The difference between the True and Mean Nodes is only about 1.5 degrees, well within orb, regardless of which you choose to use.

Learning about asteroids the easy way (Originally posted on 6/22/2011)
Asteroids are the remains of the building blocks of planets, rendering them as symbolically important in both natal and horary charts as the planets themselves, since they are inherently connected as two different forms generated from the same source. They are not "debris," as some traditional horary astrologers ignorantly proclaim.

Asteroids are not difficult to learn if you can navigate your way through all the New Agey, speculative material out there and get to the hard-core, useful research. NCGR, the premier astrology research group in America, has a special-interest group (SIG) that specifically focuses on quality research material on asteroids.

Here are a few brief snippets from their web page: 

"The biggest breakthrough in astrology, since the Babylonians first went up on a ziggurat to observe the night sky, is the realization that the asteroids, like the planets, are significant. The planets and angles are not enough to describe the complexity of our lives and psyches...

As mentioned, the intended meaning -- for whom or what the discoverer named the asteroid -- is relevant to the interpretation... 

Much more could be said -- the exact aspects tell more of the story -- but from this brief analysis it can be seen that the addition of the exactly named asteroid just brings the interpretation into more exact focus." -- Nona Gwynn Press, from "All the Asteroids"

Full text of the article can be seen here:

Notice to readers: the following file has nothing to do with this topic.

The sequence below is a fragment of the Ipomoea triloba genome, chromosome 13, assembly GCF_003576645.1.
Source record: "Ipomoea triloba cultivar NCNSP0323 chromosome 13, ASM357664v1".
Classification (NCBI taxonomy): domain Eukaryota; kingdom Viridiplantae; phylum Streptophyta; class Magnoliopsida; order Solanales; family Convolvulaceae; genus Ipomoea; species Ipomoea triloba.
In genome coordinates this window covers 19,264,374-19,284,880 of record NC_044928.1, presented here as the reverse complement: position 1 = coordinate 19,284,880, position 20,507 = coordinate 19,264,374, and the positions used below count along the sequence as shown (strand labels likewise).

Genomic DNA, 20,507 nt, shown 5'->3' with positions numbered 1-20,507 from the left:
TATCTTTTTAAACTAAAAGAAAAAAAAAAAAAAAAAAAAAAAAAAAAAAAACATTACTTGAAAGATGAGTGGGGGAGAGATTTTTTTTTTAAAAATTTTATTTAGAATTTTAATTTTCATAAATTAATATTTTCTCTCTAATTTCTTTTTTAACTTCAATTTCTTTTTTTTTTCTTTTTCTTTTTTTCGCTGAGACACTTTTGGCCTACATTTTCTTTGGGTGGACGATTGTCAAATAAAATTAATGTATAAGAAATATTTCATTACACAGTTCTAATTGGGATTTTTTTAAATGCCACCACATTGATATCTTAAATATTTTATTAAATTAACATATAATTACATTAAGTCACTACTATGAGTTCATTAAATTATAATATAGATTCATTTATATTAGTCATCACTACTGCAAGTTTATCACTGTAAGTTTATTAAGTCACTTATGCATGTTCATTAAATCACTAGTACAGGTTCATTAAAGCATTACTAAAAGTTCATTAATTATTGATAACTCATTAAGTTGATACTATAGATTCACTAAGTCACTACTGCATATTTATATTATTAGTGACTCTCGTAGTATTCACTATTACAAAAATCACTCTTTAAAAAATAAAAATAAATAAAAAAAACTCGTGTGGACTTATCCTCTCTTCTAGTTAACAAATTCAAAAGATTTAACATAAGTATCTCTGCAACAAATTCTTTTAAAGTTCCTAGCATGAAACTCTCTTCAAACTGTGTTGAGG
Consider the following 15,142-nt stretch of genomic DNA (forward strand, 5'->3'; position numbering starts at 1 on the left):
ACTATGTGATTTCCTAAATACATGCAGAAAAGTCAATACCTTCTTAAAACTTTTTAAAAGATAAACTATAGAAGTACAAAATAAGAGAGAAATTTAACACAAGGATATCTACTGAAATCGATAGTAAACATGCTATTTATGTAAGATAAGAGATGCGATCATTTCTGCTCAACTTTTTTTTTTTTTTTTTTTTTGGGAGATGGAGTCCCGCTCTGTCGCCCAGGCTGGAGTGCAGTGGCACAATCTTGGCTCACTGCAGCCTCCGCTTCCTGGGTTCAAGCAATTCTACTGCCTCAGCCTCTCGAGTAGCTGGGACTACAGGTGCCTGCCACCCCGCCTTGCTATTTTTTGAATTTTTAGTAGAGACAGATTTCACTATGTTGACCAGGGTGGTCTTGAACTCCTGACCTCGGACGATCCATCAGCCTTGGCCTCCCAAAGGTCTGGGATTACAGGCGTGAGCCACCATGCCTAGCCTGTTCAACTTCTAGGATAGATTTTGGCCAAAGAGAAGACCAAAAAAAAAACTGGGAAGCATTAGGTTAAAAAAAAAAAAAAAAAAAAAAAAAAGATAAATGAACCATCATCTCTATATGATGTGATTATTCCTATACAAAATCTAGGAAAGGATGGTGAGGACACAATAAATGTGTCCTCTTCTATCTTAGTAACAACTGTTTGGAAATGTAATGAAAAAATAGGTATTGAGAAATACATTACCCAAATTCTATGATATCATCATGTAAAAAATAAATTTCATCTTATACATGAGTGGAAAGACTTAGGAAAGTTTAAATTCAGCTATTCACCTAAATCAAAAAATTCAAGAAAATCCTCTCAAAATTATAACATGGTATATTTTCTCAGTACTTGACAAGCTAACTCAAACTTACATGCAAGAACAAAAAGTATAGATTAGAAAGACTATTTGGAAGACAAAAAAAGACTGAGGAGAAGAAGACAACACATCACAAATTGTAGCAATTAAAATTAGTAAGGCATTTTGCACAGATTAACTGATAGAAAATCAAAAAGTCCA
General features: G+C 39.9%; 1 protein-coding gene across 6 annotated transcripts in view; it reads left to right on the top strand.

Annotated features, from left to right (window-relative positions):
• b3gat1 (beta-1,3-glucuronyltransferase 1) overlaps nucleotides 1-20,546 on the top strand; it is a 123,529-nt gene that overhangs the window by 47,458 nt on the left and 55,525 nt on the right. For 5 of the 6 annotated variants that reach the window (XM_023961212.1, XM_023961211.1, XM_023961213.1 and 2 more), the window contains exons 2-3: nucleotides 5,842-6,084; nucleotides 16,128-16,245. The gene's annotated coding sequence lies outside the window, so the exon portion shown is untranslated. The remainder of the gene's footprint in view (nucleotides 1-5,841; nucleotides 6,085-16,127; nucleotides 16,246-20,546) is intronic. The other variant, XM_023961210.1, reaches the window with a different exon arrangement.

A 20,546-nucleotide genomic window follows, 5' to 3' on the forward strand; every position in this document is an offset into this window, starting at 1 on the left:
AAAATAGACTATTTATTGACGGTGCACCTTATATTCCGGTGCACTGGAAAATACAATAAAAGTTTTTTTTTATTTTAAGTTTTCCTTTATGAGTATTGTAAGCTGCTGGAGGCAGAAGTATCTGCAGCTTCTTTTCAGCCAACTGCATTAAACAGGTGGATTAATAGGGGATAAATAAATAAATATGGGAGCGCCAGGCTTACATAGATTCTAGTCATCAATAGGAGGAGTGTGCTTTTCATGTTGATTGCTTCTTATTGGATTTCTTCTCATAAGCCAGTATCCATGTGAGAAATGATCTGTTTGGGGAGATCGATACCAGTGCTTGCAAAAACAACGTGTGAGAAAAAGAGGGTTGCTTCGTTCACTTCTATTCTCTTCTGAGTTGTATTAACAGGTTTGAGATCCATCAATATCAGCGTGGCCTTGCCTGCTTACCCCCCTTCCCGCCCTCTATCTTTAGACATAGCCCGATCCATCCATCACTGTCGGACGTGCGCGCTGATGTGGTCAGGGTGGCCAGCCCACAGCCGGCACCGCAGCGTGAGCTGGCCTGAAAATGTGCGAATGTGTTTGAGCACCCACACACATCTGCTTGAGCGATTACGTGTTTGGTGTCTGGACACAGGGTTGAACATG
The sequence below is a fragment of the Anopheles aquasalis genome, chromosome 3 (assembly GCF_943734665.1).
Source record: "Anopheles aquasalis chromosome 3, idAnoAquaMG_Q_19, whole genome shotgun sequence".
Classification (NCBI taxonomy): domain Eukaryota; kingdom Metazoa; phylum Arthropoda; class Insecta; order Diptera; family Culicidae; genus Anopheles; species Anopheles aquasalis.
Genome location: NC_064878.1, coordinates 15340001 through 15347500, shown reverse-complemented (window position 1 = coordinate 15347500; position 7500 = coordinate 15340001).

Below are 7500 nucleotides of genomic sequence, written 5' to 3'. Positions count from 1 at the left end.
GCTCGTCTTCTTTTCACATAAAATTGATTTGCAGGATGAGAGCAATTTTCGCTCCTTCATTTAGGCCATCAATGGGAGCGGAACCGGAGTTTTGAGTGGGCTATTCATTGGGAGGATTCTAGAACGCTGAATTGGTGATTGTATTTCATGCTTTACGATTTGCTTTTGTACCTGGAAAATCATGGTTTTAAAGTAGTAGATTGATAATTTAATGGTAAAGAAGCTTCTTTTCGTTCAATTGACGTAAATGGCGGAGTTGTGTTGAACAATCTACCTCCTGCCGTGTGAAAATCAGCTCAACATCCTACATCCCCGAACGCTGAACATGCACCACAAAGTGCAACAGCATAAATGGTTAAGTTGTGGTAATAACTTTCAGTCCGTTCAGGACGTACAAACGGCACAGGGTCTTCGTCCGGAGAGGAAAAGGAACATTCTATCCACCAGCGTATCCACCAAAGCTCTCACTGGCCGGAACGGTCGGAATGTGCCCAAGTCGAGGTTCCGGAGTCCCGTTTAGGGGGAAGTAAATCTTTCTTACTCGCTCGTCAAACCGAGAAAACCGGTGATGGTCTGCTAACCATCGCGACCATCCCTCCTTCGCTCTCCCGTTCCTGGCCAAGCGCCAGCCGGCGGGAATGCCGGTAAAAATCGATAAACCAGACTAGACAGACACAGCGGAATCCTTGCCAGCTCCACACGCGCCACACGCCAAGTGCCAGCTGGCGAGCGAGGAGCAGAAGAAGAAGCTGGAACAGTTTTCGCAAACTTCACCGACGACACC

You can view the NCGR Asteroid SIG webpage here: and their Facebook page (which is a little sparse) is here:

And if you look here:
you will find an asteroid contribution in their latest newsletter from Michael Munkasey, one of the best astrologers alive. 

So if you want to delve deeper into learning about and integrating asteroids both in horary and natal, NCGR's material is an excellent place to start.

Clarity, Not Confusion (Originally posted on 6/15/2011)
TNOs, midpoints, etc., aren't about "oh great, one more confusing thing to learn." They are about taking what you already know and applying it differently to attain information either faster and easier, or to see something that wouldn't be indicated by "planet only" methods.

In July 2011, the TNO section of the book will be excerpted here. If you already purchased Open Source Modern Horary Astrology, you do NOT need to purchase the excerpt--you can download it for free. Details forthcoming next week.

Meantime, treat yourself by following @newhorizons2015 or viewing for an astronomical preview of the future of astrology.

Form & Function (Originally posted on 5/27/2011)
Symbolism tells the story in a horary chart, not structure (technique). This is one of the reasons why all of the various horary methods work. 

The book gives you a solid foundation and understanding of the structure of horary interpretation, so you are free to concentrate on the symbolism. You already know how to do this from your experience with natal charts.

Freeing horary astrology from the Dark Ages...

With the ingress of Uranus into Aries, the democratization of horary astrology is long overdue. As astrology's most conservative and factionalized branch, horary astrology is in desperate need of a 21st-century makeover from its outdated, stagnant, frumpy, overweight, 17th-century superstitions, endless minutiae, tedious rules, and ancient dogmas that tangle up and bog down charts and practitioners alike.

Open Source Modern Horary Astrology: Tips, Techniques & Best Practices for a 21st-Century Approach updates, streamlines, and overhauls the traditional approach to horary as well as hybridizes it with tools and techniques from other branches of astrology (transits, sun signs, etc.) as well as current astronomical science for easier application and greater accuracy.  

The result of this 21st-century renovation and upgrade is a simple, accurate, and easy-to-understand approach without a gigantic (and unnecessary) learning curve, accessible to everyone already possessing a fundamental understanding of astrological basics.  If you can read a natal chart, you can read a horary chart quickly, easily--and accurately.